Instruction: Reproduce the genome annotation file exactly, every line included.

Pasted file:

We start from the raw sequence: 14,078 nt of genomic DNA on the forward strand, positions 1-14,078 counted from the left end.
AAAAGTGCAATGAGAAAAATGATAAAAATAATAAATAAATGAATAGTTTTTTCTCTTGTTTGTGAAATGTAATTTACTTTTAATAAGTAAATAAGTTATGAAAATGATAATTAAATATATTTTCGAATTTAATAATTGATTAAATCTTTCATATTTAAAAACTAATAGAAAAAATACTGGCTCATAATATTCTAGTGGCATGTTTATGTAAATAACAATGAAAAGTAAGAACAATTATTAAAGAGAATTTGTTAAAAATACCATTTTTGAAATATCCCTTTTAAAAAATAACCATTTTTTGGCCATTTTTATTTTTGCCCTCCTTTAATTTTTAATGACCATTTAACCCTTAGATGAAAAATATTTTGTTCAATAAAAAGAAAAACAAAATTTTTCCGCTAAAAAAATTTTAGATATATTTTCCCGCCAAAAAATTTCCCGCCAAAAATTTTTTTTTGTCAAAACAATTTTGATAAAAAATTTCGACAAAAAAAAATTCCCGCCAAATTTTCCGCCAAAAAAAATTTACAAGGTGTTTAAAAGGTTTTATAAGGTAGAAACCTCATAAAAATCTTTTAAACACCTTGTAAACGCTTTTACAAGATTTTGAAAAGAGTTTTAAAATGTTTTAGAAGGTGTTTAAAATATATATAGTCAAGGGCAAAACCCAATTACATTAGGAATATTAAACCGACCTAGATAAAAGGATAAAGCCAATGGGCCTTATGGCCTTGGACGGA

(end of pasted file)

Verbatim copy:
We start from the raw sequence: 14,078 nt of genomic DNA on the forward strand, positions 1-14,078 counted from the left end.
AAAAGTGCAATGAGAAAAATGATAAAAATAATAAATAAATGAATAGTTTTTTCTCTTGTTTGTGAAATGTAATTTACTTTTAATAAGTAAATAAGTTATGAAAATGATAATTAAATATATTTTCGAATTTAATAATTGATTAAATCTTTCATATTTAAAAACTAATAGAAAAAATACTGGCTCATAATATTCTAGTGGCATGTTTATGTAAATAACAATGAAAAGTAAGAACAATTATTAAAGAGAATTTGTTAAAAATACCATTTTTGAAATATCCCTTTTAAAAAATAACCATTTTTTGGCCATTTTTATTTTTGCCCTCCTTTAATTTTTAATGACCATTTAACCCTTAGATGAAAAATATTTTGTTCAATAAAAAGAAAAACAAAATTTTTCCGCTAAAAAAATTTTAGATATATTTTCCCGCCAAAAAATTTCCCGCCAAAAATTTTTTTTTGTCAAAACAATTTTGATAAAAAATTTCGACAAAAAAAAATTCCCGCCAAATTTTCCGCCAAAAAAAATTTACAAGGTGTTTAAAAGGTTTTATAAGGTAGAAACCTCATAAAAATCTTTTAAACACCTTGTAAACGCTTTTACAAGATTTTGAAAAGAGTTTTAAAATGTTTTAGAAGGTGTTTAAAATATATATAGTCAAGGGCAAAACCCAATTACATTAGGAATATTAAACCGACCTAGATAAAAGGATAAAGCCAATGGGCCTTATGGCCTTGGACGGA